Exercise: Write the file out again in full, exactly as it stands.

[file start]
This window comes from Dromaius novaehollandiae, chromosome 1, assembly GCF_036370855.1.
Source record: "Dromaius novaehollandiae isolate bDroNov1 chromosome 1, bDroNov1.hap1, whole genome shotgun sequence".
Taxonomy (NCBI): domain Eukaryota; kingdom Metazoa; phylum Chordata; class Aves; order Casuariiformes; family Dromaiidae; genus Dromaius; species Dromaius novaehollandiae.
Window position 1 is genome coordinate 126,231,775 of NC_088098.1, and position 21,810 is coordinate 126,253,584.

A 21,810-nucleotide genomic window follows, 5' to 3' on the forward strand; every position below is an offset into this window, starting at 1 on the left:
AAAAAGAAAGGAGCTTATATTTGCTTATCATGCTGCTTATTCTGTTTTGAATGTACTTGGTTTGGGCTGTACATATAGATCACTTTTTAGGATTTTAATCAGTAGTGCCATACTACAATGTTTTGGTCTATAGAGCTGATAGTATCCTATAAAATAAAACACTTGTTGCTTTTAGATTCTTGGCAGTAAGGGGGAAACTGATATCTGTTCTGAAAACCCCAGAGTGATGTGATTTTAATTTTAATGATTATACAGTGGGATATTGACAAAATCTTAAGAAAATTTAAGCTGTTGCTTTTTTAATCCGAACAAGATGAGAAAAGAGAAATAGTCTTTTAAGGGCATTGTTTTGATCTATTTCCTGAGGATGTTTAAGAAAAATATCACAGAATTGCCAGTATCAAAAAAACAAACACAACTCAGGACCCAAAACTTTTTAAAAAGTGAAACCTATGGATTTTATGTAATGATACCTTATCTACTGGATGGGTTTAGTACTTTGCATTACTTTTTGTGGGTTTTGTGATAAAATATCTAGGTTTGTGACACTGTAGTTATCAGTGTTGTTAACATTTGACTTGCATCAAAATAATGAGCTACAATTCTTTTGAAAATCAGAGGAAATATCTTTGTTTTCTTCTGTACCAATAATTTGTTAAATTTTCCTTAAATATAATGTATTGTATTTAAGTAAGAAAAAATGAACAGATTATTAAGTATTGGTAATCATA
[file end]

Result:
This window comes from Dromaius novaehollandiae, chromosome 1, assembly GCF_036370855.1.
Source record: "Dromaius novaehollandiae isolate bDroNov1 chromosome 1, bDroNov1.hap1, whole genome shotgun sequence".
Taxonomy (NCBI): domain Eukaryota; kingdom Metazoa; phylum Chordata; class Aves; order Casuariiformes; family Dromaiidae; genus Dromaius; species Dromaius novaehollandiae.
Window position 1 is genome coordinate 126,231,775 of NC_088098.1, and position 21,810 is coordinate 126,253,584.

A 21,810-nucleotide genomic window follows, 5' to 3' on the forward strand; every position below is an offset into this window, starting at 1 on the left:
AAAAAGAAAGGAGCTTATATTTGCTTATCATGCTGCTTATTCTGTTTTGAATGTACTTGGTTTGGGCTGTACATATAGATCACTTTTTAGGATTTTAATCAGTAGTGCCATACTACAATGTTTTGGTCTATAGAGCTGATAGTATCCTATAAAATAAAACACTTGTTGCTTTTAGATTCTTGGCAGTAAGGGGGAAACTGATATCTGTTCTGAAAACCCCAGAGTGATGTGATTTTAATTTTAATGATTATACAGTGGGATATTGACAAAATCTTAAGAAAATTTAAGCTGTTGCTTTTTTAATCCGAACAAGATGAGAAAAGAGAAATAGTCTTTTAAGGGCATTGTTTTGATCTATTTCCTGAGGATGTTTAAGAAAAATATCACAGAATTGCCAGTATCAAAAAAACAAACACAACTCAGGACCCAAAACTTTTTAAAAAGTGAAACCTATGGATTTTATGTAATGATACCTTATCTACTGGATGGGTTTAGTACTTTGCATTACTTTTTGTGGGTTTTGTGATAAAATATCTAGGTTTGTGACACTGTAGTTATCAGTGTTGTTAACATTTGACTTGCATCAAAATAATGAGCTACAATTCTTTTGAAAATCAGAGGAAATATCTTTGTTTTCTTCTGTACCAATAATTTGTTAAATTTTCCTTAAATATAATGTATTGTATTTAAGTAAGAAAAAATGAACAGATTATTAAGTATTGGTAATCATA